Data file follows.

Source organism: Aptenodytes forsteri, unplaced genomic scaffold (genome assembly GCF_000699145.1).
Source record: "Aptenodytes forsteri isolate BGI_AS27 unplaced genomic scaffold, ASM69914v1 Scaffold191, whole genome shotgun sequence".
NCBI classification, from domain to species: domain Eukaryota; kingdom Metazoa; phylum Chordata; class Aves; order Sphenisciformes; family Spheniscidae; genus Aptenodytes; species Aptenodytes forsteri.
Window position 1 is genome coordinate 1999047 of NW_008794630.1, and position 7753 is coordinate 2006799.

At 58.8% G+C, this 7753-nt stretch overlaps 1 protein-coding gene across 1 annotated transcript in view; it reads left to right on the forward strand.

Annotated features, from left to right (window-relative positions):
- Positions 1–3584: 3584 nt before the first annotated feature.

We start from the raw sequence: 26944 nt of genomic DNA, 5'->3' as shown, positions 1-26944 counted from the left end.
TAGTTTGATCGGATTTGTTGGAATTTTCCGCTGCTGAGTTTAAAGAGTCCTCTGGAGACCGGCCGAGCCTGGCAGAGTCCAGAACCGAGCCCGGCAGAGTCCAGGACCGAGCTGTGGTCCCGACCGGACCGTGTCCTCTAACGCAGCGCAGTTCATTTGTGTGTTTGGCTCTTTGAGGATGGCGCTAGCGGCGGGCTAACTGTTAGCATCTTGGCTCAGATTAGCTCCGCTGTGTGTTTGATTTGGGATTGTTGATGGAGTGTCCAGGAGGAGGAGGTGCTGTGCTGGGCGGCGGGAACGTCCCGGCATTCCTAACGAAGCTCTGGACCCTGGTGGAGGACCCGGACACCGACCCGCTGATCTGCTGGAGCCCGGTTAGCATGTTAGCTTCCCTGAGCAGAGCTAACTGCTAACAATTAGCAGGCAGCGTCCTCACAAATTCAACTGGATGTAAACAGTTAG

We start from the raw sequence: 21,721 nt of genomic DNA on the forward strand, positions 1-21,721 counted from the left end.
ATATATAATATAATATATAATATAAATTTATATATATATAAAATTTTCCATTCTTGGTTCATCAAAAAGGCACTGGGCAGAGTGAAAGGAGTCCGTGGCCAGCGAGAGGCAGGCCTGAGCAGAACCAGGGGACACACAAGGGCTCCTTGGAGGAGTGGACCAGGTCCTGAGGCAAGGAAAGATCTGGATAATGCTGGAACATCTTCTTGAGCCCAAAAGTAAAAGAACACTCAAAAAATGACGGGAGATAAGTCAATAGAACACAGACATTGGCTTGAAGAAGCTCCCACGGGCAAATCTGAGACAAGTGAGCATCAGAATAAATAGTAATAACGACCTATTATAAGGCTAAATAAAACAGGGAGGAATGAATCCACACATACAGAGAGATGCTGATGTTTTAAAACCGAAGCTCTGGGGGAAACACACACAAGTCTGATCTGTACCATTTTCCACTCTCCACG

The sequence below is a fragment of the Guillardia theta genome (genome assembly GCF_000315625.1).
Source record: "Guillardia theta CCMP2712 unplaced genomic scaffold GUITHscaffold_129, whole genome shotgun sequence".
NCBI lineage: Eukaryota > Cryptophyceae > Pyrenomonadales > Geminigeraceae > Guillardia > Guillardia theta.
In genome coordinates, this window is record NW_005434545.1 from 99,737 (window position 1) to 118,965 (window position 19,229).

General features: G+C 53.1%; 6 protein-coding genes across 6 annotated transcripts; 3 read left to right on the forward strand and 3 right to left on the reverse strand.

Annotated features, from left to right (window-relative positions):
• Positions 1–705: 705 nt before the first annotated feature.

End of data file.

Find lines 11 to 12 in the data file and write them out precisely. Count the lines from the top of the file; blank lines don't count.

ATATATAATATAATATATAATATAAATTTATATATATATAAAATTTTCCATTCTTGGTTCATCAAAAAGGCACTGGGCAGAGTGAAAGGAGTCCGTGGCCAGCGAGAGGCAGGCCTGAGCAGAACCAGGGGACACACAAGGGCTCCTTGGAGGAGTGGACCAGGTCCTGAGGCAAGGAAAGATCTGGATAATGCTGGAACATCTTCTTGAGCCCAAAAGTAAAAGAACACTCAAAAAATGACGGGAGATAAGTCAATAGAACACAGACATTGGCTTGAAGAAGCTCCCACGGGCAAATCTGAGACAAGTGAGCATCAGAATAAATAGTAATAACGACCTATTATAAGGCTAAATAAAACAGGGAGGAATGAATCCACACATACAGAGAGATGCTGATGTTTTAAAACCGAAGCTCTGGGGGAAACACACACAAGTCTGATCTGTACCATTTTCCACTCTCCACG

The sequence below is a fragment of the Guillardia theta genome (genome assembly GCF_000315625.1).